The ISS is a multinational space station served by the United States (NASA), Japan (JAXA), European Union (ESA), Russia (Roscomos), and Canada (CSA). Continuously occupied since November 2000, this American football field-sized station orbits the Earth at 5 miles per second, making a full orbit after 90 minutes. In the station itself astronauts work on research projects only possible in microgravity that help to advance worldwide understanding of many different technologies.

Solar arrays on the ISS


Containing a central chamber with auxiliary research components, usually with specialized equipment, the ISS has about as much room as a six-bedroom house and weighs about one million pounds, a large portion of it being contained by the eight solar arrays that produce about 84 kilowatts of power to keep the whole structure pressurized at normal sea level—the surface area taken up by the solar arrays is a full acre, enough to make the ISS the second-most visible structure in the night sky besides the Moon. The whole structure is maintained by 44 computers, with the main controllers running 1.8 million lines of software code on 1.5 gigabytes of hard drive space. As a comparison, Microsoft Office is estimated to have about 30 to 60 million lines of code and the smallest common hard drive space for a personal computer is about 128 gigabytes.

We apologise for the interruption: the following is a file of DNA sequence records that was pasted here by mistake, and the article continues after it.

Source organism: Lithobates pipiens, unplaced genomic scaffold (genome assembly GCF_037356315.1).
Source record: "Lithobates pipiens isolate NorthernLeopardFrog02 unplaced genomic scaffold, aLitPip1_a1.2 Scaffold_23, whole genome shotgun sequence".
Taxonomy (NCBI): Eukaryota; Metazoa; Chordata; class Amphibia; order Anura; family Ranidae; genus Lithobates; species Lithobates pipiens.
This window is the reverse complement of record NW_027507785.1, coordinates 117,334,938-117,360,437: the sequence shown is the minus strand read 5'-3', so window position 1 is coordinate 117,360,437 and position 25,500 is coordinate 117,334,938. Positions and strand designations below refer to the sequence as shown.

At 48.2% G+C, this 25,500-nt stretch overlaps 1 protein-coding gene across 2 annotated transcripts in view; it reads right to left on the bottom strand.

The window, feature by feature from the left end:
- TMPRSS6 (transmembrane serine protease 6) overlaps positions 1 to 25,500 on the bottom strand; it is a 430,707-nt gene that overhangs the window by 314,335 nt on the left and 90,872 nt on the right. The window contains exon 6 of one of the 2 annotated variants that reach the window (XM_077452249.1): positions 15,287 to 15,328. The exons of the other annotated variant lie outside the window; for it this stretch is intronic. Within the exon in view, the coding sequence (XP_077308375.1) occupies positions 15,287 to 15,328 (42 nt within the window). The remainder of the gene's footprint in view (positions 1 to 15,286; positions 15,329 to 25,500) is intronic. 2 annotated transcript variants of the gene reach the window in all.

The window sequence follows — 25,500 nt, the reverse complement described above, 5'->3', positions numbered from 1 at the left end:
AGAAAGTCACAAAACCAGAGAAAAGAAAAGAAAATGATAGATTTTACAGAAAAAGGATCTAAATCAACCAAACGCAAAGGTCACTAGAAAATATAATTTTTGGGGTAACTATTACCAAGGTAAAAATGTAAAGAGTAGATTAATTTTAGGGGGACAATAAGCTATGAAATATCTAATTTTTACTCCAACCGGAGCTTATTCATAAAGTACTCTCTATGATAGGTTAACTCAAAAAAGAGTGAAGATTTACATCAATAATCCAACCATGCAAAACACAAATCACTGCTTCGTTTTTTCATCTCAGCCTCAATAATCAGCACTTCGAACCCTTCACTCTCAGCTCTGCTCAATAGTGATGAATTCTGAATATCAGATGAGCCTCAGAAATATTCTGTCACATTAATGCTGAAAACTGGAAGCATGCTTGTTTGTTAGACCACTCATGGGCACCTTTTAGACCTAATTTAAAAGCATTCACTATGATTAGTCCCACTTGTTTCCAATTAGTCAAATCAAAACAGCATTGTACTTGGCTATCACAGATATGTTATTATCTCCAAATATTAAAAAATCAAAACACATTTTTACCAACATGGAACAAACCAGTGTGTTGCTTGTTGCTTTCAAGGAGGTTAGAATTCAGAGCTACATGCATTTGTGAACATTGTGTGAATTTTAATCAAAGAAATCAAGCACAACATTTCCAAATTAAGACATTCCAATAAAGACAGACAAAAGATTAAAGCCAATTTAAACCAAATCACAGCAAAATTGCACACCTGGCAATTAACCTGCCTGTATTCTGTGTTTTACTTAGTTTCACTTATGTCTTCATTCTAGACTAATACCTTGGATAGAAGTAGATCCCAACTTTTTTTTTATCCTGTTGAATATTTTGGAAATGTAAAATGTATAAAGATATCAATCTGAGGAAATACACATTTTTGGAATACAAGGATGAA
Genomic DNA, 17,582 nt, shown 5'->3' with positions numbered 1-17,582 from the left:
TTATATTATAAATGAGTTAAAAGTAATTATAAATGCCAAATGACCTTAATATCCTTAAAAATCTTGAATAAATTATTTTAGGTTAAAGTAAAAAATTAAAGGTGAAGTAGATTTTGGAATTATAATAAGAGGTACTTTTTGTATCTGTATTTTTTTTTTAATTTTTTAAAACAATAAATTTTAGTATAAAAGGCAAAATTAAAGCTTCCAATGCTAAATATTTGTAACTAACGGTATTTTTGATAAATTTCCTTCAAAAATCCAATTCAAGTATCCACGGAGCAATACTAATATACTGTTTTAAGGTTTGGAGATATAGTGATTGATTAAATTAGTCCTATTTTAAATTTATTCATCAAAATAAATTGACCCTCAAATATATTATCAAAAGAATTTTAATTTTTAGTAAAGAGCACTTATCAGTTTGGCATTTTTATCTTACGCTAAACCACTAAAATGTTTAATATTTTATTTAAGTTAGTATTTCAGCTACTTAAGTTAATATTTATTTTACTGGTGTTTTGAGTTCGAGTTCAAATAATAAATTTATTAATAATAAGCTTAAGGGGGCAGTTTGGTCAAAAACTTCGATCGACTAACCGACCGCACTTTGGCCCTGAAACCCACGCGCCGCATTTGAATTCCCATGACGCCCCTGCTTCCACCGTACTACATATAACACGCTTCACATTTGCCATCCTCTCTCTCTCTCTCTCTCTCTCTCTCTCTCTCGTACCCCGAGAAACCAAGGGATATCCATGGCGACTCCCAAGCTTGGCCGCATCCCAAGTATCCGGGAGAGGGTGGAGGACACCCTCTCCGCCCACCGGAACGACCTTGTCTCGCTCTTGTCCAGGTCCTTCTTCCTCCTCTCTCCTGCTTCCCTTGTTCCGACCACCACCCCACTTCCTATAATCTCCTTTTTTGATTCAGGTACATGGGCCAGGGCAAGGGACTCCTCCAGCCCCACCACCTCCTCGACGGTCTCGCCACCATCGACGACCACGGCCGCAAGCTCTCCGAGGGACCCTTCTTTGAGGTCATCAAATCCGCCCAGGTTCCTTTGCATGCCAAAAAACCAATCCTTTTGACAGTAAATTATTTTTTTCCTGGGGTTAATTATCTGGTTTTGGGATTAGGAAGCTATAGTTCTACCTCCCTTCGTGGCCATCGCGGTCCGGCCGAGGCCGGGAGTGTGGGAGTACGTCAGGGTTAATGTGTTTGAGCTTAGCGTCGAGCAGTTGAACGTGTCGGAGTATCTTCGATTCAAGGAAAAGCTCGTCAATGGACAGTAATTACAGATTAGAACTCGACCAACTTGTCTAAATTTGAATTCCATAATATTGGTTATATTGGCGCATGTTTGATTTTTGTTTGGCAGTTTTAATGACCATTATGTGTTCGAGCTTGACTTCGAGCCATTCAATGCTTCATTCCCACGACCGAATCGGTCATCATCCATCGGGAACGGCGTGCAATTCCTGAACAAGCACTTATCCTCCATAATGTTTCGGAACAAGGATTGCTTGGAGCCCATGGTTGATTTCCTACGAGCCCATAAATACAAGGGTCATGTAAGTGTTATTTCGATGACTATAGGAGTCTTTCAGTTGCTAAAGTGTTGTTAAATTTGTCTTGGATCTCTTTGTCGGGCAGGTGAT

Solar arrays on the ISS


The current station crews for Expeditions 42/43 and 43/44, placed in space on November 23, 2014 and March 27, 2015, respectively, is researching topics like cell biology in space, Earth climate and geography, and, most famously, human physical and psychological effects with the Year in Space Project, which has Scott Kelly in orbit on the ISS for one full year while his identical twin retired astronaut brother Mark stays on Earth to better study the more subtle effects of space exploration, radiation, and microgravity.

Copyright 2015 Kristian Snyder. All Rights Reserved. Follow me @kristian_snyder